"One of the things with the wall is, you need transparency," Trump said. "You have to be able to see through it. In other words, if you can't see through the wall — so it could be a steel wall with openings, but you have to have openings because you have to see what's on the other side of the wall."
Trump then offered reporters "an example."
"As horrible as it sounds, when they throw the large sacks of drugs over, and if you have people on the other side of the wall, you don't see them — they hit you in the head with 60 pounds of stuff? It's over," Trump said. "As crazy as that sounds, you need transparency through that wall."
As crazy as it sounds, indeed. Jeva Lange
After a decade of trying to find a new location for FBI headquarters, the General Services Administration is ending its expensive search, GSA officials told The Washington Post Monday.
The GSA, which manages federal real estate, had wanted to trade the outdated J. Edgar Hoover Building to a developer and use close to $2 billion in taxpayer funds to take care of the rest of the cost. They were unable to convince Congress to fully support the plan, and on Tuesday morning, GSA officials will call bidders and attend meetings on Capitol Hill to let people know the search is off, the Post reports.
There are 9,500 employees at FBI headquarters, and the bureau has outgrown the Hoover Building, with the GSA putting workers at 12 buildings across the D.C. area. The GSA had been looking at building in Greenbelt, Maryland; Landover, Maryland; or Springfield, Virginia, but Congress never was able to come up with the necessary funds to build; former President Barack Obama had wanted $1.4 billion to construct the project, but in May, Congress came up a half-billion dollars short. In 2015, the Post was given a tour of the Hoover Building, which was crumbling, in need of modernization, and susceptible to attacks. When told by the Post about the search coming to an end, House Minority Whip Steny Hoyer (D-Md.) called it "an extremely alarming development," adding that "the Trump administration and Republicans in Congress are putting the safety and security of our country at risk." Catherine Garcia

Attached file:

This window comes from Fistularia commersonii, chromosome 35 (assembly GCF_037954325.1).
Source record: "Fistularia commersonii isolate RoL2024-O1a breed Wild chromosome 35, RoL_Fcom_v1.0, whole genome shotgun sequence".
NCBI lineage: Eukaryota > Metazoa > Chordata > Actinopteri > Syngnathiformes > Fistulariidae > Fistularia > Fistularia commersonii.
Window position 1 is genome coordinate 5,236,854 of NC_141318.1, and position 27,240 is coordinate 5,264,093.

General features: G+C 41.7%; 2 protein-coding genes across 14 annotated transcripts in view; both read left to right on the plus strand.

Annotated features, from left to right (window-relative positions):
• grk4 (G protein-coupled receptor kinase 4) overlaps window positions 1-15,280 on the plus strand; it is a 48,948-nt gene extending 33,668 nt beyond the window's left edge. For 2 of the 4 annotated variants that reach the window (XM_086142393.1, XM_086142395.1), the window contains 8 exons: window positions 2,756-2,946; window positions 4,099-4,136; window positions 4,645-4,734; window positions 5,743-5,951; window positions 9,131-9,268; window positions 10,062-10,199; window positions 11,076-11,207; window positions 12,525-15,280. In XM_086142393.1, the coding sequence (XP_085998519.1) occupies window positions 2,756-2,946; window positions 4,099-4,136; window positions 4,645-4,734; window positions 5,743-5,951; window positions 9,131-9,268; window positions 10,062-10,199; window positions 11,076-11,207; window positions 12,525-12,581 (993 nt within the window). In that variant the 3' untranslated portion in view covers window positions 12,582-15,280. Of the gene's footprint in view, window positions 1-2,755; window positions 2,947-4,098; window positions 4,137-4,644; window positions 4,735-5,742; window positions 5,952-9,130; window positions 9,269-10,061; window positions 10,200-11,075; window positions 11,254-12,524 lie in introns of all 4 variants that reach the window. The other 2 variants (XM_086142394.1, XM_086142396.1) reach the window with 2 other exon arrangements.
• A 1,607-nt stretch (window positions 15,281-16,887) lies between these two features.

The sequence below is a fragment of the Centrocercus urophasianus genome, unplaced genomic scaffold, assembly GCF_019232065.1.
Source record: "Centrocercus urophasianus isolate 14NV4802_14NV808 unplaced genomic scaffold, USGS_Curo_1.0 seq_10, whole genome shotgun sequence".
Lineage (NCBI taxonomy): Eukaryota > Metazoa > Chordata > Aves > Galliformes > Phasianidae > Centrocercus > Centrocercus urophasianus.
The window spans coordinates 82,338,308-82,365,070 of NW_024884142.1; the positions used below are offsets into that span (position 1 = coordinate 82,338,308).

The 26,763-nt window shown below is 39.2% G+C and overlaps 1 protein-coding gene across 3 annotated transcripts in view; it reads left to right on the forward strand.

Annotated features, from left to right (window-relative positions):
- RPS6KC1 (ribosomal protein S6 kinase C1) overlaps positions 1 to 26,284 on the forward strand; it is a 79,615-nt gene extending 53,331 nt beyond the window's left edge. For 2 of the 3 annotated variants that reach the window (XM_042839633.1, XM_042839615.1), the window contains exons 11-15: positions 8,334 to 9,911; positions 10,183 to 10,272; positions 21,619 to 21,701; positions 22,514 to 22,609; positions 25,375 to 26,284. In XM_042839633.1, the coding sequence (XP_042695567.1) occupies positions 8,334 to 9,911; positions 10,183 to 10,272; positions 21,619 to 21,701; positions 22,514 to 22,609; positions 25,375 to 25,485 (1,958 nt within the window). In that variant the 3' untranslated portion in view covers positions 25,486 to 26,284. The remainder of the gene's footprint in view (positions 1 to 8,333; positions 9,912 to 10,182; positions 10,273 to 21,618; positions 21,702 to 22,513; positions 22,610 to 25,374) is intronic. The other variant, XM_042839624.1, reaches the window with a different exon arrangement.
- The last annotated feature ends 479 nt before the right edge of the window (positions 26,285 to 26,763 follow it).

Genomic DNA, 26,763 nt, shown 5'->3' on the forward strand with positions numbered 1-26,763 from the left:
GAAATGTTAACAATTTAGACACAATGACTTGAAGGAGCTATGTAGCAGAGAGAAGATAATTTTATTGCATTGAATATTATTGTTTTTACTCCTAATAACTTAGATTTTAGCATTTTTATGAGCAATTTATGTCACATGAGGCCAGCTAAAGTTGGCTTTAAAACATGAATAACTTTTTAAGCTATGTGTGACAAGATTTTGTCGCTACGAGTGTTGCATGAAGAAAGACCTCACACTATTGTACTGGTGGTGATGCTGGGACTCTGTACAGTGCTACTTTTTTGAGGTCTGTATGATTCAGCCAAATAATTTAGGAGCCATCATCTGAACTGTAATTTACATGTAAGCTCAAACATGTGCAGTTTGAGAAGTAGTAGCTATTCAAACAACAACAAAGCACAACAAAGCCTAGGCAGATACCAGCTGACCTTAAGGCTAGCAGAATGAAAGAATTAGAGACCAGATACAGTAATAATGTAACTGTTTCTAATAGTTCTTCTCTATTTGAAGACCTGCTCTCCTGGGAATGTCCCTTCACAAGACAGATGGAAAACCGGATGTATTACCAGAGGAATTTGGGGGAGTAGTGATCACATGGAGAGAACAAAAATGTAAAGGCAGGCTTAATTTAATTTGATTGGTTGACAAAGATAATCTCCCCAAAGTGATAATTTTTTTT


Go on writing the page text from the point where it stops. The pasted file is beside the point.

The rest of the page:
Two of Sen. Bernie Sanders' top congressional supporters aren't onboard with the candidate's decision to "continue to fight," even after Hillary Clinton claimed the Democratic Party's nomination Tuesday. In an interview with The Washington Post's Greg Sargent, Sanders' sole supporter in the Senate, Sen. Jeff Merkley (D-Ore.), pushed Sanders to put the nomination battle behind him and move forward in supporting Clinton. "This is the moment when we need to start bringing parts of the party together so they can go into the convention with locked arms and go out of the convention unified into the general election," Merkley said. He added that he "would not support a battle that involves trying to flip superdelegates."
Rep. Raul Grijalva (D-Ariz.), the co-chair of the Congressional Progressive Caucus, offered a similar assessment of the situation. "The reality is unattainable at some point," Grijalva told Sargent. "You deal with that. Bernie is going to deal with this much more rapidly than you think. At some point, when we're trying to flip 400 superdelegates, and it's not gaining traction, I think you have to come to the conclusion that it's not going to happen."
At 9 p.m. Thursday night, the House Benghazi Committee's hearing adjourned, after 11 hours of questioning Hillary Clinton on everything from her email correspondence with friend Sidney Blumenthal to her Libya policy as secretary of state to efforts to rescue Ambassador Chris Stevens.